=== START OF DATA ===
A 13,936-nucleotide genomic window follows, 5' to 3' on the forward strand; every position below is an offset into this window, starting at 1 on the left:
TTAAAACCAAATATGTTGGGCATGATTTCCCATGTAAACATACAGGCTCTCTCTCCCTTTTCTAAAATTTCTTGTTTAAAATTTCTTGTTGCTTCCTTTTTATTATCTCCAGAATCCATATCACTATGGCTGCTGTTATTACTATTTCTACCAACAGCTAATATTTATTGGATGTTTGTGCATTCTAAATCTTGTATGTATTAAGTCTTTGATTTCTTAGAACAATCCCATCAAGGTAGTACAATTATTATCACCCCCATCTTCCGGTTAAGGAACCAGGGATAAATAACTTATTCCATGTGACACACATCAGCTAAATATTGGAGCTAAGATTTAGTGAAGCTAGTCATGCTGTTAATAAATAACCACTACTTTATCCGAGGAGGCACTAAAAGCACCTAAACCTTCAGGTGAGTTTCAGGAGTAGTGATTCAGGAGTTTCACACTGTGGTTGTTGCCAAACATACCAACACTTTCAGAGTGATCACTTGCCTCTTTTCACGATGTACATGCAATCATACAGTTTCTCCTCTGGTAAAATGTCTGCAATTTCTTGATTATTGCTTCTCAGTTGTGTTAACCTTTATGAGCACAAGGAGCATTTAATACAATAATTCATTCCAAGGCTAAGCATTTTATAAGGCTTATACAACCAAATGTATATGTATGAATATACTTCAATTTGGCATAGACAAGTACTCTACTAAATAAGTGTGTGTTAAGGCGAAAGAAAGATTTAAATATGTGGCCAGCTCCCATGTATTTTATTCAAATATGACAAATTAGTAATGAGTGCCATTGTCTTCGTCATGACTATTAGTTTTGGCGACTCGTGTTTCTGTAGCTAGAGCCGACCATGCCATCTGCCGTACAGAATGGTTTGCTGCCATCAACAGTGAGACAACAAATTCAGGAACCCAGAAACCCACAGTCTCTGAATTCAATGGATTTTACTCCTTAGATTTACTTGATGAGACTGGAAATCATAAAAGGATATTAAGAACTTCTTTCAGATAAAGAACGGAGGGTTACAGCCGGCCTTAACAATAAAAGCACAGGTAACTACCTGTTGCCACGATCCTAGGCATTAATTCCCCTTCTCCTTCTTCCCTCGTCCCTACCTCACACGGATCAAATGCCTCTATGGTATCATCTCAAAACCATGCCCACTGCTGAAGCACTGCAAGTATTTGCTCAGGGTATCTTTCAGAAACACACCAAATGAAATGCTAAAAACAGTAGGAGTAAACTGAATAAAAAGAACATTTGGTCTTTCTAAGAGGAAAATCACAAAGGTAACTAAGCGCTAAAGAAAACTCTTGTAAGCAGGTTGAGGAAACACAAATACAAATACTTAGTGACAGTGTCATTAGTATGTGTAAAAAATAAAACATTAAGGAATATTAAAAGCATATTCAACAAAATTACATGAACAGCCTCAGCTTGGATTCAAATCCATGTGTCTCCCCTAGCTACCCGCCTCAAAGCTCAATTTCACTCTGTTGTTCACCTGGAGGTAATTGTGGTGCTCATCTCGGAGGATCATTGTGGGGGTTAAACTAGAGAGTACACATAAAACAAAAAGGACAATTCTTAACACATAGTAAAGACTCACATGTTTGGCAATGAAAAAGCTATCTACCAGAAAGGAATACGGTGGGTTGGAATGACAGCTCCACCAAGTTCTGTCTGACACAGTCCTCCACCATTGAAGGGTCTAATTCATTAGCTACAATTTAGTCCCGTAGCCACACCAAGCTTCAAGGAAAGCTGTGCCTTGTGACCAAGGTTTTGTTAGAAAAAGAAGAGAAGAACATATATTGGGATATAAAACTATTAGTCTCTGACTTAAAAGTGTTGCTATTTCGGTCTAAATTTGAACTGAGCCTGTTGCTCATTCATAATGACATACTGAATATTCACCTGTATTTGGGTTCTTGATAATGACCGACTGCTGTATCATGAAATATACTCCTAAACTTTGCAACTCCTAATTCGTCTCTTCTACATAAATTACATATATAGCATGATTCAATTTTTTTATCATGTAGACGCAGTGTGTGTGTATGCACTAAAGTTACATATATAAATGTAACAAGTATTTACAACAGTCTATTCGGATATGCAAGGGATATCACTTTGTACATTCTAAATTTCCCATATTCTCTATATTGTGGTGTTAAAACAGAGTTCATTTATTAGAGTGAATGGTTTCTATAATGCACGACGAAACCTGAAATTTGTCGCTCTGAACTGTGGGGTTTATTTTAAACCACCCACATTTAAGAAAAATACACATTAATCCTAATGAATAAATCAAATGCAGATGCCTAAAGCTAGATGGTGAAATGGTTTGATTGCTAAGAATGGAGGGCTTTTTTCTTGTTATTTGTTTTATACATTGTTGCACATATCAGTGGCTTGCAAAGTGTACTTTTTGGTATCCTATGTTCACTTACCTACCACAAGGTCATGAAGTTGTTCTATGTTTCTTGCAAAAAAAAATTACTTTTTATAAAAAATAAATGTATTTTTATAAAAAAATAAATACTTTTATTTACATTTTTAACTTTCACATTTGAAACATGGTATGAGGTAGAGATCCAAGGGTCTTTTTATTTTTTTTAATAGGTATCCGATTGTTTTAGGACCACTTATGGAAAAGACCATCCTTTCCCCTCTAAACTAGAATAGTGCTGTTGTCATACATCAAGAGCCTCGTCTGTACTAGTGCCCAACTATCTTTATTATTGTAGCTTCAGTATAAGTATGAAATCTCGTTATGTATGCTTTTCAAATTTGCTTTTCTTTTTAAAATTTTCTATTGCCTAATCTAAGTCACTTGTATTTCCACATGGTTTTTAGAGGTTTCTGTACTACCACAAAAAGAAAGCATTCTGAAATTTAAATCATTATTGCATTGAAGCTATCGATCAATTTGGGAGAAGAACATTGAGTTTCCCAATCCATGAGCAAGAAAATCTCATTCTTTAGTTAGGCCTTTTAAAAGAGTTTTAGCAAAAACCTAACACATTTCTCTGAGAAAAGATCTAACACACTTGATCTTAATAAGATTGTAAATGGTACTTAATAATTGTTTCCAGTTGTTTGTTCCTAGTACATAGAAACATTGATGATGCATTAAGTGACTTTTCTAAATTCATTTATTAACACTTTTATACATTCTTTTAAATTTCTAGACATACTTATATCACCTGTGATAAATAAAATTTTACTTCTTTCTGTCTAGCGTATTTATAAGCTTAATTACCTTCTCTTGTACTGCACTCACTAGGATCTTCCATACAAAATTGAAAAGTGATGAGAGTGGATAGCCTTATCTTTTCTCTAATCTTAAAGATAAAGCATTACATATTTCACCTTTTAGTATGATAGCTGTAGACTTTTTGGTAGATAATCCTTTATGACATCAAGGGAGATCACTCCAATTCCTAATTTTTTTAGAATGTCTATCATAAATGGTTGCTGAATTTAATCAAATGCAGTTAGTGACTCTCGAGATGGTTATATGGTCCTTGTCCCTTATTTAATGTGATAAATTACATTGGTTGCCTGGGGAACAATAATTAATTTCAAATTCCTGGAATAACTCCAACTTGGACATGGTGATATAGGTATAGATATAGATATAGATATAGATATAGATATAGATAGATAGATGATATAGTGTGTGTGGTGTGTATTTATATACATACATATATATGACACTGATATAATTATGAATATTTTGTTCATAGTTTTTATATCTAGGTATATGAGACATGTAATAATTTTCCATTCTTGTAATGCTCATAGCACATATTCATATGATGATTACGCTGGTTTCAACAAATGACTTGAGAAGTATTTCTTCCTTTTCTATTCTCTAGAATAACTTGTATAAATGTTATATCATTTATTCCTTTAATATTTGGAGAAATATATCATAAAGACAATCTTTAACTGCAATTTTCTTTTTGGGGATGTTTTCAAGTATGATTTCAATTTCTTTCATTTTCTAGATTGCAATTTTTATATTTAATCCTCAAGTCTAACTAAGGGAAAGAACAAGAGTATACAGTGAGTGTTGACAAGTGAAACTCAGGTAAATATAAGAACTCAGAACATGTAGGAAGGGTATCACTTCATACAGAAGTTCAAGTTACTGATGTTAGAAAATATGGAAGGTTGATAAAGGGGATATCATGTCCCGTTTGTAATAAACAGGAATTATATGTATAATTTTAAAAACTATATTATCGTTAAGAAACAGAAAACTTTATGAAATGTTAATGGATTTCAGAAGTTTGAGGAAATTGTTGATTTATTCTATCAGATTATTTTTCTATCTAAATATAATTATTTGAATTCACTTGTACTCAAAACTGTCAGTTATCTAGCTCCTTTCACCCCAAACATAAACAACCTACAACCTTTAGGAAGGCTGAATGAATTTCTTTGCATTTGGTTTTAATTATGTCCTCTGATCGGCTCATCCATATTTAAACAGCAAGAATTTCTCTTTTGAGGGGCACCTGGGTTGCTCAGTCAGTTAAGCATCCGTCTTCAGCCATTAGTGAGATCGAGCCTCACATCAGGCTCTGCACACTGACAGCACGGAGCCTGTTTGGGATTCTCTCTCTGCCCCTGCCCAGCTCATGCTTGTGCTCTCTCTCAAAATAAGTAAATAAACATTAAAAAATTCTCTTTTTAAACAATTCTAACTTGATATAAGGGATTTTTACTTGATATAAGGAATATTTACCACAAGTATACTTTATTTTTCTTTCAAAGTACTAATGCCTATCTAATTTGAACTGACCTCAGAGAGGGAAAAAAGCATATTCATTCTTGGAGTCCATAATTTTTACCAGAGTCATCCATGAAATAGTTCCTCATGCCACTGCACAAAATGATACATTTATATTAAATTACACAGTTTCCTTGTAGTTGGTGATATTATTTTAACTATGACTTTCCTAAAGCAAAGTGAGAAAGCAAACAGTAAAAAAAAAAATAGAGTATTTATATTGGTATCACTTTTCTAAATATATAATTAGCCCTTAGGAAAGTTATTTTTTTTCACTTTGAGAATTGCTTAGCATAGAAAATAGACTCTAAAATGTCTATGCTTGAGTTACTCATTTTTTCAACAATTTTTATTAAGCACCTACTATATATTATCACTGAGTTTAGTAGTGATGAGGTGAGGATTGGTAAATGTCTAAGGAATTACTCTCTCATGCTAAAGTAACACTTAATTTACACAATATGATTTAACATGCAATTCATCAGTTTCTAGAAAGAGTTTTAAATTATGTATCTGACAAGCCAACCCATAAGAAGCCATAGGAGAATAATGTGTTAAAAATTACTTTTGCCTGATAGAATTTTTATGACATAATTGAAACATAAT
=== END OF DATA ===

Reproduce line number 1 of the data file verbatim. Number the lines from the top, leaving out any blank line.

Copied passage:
A 13,936-nucleotide genomic window follows, 5' to 3' on the forward strand; every position below is an offset into this window, starting at 1 on the left: